C Buildings of local importance, lesser examples of any period, style, or building type, as originally constructed or moderately altered; and simple traditional buildings which group well with others in categories A and B.
1.RELIGIOUS 2.BANK 3.SUBWAY 4.EDUCATION 5.HOTEL 6.WAREHOUSE 7.WORKS
8.OFFICE 9.MARTIME 10.SERVICES 11.BATH HOUSE 12.DEPOT 13. CASUAL 14.TEMPLE
15.POLICE STATION 16.TOWN HOUSE
Peterhead’s Morphological Analysis depicts the direct relationship existing between the city’s harbour and industries. When going into the specific morphology of the buildings it really delves into the periods that have created distinctive styles and characteristics:
The built forms within this area of Peterhead was selected for analysis through the 3d model due to its range of architectural forms, densities, and key functions typical within the Outstanding Conservation Area. The model incorporates levels of interactivity layers and forms at different scales and a legend showing key building functions. These key buildings can be explored by using the Augmented application supplementary with the written analysis that describes these key findings within the analysis of the Prezi.
⁻ Early buildings, before 1750
It is consistent with the development of long, thin ‘burgess plots’, but are mainly designated ‘gardens’ or ‘enclosed ground’.
⁻ Late 18th Century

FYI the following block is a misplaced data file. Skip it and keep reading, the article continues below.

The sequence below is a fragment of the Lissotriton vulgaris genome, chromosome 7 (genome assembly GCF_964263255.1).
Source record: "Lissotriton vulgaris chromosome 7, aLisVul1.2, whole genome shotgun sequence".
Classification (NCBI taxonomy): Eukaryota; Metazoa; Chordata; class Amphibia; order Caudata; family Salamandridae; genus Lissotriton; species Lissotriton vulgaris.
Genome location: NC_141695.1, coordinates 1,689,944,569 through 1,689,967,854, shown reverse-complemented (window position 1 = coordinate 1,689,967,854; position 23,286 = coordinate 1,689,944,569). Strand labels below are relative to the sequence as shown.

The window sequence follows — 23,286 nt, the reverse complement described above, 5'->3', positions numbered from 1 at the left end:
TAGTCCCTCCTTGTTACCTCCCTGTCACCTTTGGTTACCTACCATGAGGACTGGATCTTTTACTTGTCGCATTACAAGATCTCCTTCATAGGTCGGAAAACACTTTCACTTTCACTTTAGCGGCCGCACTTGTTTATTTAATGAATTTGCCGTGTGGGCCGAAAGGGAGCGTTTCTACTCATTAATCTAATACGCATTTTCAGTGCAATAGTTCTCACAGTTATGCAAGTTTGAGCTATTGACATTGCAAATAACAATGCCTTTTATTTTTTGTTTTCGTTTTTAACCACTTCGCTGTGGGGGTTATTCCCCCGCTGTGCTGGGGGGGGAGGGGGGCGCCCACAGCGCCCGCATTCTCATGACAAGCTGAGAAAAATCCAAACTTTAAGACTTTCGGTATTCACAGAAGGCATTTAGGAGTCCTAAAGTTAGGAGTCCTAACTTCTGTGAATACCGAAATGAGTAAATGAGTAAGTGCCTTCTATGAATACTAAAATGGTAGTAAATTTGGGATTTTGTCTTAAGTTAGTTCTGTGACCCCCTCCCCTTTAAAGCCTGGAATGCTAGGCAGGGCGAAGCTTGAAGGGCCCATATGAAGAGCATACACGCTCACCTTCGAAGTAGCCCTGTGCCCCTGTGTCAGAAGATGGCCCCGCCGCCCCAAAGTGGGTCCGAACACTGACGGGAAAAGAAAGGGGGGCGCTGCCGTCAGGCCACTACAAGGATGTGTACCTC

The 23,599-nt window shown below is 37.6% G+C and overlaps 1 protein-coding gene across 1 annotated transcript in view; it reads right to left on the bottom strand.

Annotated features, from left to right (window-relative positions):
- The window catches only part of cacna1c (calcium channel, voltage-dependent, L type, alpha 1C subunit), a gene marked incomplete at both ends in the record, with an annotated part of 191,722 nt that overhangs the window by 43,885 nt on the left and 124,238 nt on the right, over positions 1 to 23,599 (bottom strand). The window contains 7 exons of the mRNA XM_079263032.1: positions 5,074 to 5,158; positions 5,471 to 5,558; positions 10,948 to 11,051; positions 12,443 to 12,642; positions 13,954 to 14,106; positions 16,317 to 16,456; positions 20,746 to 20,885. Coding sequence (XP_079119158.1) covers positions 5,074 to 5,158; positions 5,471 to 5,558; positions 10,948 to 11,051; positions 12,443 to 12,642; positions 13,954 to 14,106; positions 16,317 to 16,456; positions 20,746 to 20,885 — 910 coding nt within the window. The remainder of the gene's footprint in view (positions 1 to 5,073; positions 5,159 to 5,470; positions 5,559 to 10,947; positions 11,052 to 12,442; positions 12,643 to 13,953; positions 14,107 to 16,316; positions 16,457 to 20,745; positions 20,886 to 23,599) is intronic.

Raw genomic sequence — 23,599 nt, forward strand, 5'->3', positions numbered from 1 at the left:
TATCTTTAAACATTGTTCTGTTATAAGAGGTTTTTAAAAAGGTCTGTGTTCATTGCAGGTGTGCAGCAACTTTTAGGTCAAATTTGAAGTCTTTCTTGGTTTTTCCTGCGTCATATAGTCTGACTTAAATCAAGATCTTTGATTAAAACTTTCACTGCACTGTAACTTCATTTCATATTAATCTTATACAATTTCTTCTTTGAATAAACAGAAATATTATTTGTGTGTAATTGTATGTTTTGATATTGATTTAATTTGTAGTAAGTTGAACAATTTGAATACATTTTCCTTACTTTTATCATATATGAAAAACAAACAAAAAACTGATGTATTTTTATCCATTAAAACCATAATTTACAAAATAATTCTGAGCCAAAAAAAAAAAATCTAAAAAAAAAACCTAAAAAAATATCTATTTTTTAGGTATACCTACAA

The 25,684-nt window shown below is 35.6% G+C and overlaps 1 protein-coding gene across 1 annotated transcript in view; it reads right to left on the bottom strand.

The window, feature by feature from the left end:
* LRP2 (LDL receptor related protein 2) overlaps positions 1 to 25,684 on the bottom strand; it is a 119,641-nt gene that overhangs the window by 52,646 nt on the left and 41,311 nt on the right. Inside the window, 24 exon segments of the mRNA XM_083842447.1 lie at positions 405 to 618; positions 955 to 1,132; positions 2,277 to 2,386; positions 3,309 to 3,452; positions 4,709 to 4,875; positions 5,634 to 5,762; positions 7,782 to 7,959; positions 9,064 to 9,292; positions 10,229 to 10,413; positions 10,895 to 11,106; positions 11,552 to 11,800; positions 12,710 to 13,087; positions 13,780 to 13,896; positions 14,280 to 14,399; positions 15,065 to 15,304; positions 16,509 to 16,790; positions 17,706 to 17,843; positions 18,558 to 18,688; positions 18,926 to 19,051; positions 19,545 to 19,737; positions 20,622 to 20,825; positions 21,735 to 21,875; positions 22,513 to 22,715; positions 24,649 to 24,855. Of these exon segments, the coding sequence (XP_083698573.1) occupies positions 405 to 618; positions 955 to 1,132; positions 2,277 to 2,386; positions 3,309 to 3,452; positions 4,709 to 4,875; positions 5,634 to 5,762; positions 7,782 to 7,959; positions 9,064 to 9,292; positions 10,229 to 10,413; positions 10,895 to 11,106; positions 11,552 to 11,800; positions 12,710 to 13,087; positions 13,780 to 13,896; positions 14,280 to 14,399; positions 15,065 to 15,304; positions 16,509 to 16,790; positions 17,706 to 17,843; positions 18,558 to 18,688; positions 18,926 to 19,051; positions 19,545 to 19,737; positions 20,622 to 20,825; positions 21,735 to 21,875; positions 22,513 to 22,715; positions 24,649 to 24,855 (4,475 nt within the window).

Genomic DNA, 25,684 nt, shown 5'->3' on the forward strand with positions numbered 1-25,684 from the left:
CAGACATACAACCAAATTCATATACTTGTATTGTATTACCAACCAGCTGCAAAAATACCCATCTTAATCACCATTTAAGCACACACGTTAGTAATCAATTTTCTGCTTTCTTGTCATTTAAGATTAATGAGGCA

Warehouse Buildings - were the trade of the town and are represented by some fine former storage buildings and other commercial use buildings
Domestic Buildings - have a significant number of good quality from the 18th Century, which are characterised by simple, robust detailing, usually granite, pleasing proportions and a comfortable scale.
⁻ Early 19th Century, before 1840
Commercial Development - in terms of buildings for the maritime industry gave rise to substantial developments. Most of the buildings are characterised as warehouse buildings and are still in commercial use and demonstrates the flexibility in their form.
Domestic Buildings - A number of substantial, good quality houses were built in the early 19th Century. The scale generally increased and details became more sophisticated with granite being more finely cut and dressed and some architectural detail appearing.
⁻ Later 19th Century to early 20th Century
The Town Plan of 1868 shows quite an increase in density. Much of this appears to be by the filling in of spaces between buildings and in the back-court areas, although change and redevelopment continued to occur.
Domestic Buildings are in pleasing composition, in the old traditional style and being 2 storey. The building style makes a significant contribution to the urban grain of the area and is located at a prominent corner.
⁻ 20th Century buildings
The 20th Century was a period where more loss of buildings occurred than replacement. In many cases this loss has been seriously detrimental to the character of the area, where gap sites or car parks have been formed.
HIGH DENSE RESIDENTIAL
LOW DENSITY RESIDENTIAL
FIELDS AND GREEN SPACES
BUILDING FIGURE GROUND
URBAN SECTION 1
URBAN SECTION 2
URBAN SECTION 1
URBAN SECTION 2